Protect paws. Animals' paws are very sensitive, and can suffer burns from the heat of pavement. "If it's too hot for you to walk barefoot, it's too hot for the dog," Murray says. Keep your pets in the grass, or invest in some doggie boots or socks. Signs of burned paws include: limping or refusing to walk; paws that have turned a darker color; visible blisters or redness; and missing parts of a foot pad. You may also notice your pet licking or chewing the pads as he searches for relief.
Teach them to swim. Water safety is important, especially if your pet is going to be around a swimming pool. It's best to teach your animals how to get in and out of the pool, so if they ever fall in when you're not around, they'll be able to get out. "The best way to teach them is to use treats – and praise and encouragement," Almeida says. "Be really gentle, and help them learn how to do it before it's ever an issue." If your pets are joining you on a boating trip, make sure they wear lifejackets – yes, they come in dog form. And if Fido is going swimming at the beach, make sure he doesn't swallow salt water, which can be toxic to animals.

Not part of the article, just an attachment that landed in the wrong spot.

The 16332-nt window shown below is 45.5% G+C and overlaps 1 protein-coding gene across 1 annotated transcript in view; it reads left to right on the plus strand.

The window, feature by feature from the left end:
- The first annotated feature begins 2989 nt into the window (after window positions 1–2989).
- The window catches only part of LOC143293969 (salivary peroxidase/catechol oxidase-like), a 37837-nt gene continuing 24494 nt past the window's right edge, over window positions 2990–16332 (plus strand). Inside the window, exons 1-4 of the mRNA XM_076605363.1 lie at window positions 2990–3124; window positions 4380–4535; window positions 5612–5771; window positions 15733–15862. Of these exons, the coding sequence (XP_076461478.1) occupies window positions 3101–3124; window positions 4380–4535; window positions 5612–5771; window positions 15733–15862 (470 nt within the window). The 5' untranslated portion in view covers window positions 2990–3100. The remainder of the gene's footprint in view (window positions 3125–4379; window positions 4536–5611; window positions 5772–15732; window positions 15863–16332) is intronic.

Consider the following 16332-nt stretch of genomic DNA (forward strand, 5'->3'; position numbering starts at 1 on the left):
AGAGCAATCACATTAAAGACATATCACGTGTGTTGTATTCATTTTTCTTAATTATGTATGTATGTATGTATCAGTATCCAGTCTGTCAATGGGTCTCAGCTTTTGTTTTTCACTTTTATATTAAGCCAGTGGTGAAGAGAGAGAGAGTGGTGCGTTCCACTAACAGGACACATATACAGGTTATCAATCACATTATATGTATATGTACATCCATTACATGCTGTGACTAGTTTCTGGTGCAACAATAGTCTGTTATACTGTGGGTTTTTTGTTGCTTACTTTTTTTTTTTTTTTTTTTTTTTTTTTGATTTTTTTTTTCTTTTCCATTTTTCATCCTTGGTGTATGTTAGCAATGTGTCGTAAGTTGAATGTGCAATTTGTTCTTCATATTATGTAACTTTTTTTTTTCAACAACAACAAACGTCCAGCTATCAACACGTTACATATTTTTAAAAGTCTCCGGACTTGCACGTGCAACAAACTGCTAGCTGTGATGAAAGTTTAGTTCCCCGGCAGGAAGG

Keep their coats long. Seems like it'd make sense to shave your dogs for the summer, no? Au contraire: "Not only will it make them more prone to sunburn, but their coat actually acts as insulation," Murray says. Indeed, an animal's coat helps regulate temperature extremes and keep its body at a moderate temperature.
Train pets to tolerate fireworks. Some pets are so frightened by the booming noises that they manage to escape – and then keep running and running. Shelters see a spike in stray animals after holidays like the Fourth of July. Keep your pets inside during fireworks, and develop a positive association with the loud noises. "I used to give my dogs a couple treats the first couple booms, and now, they don't even wake up when they hear it," Almeida says.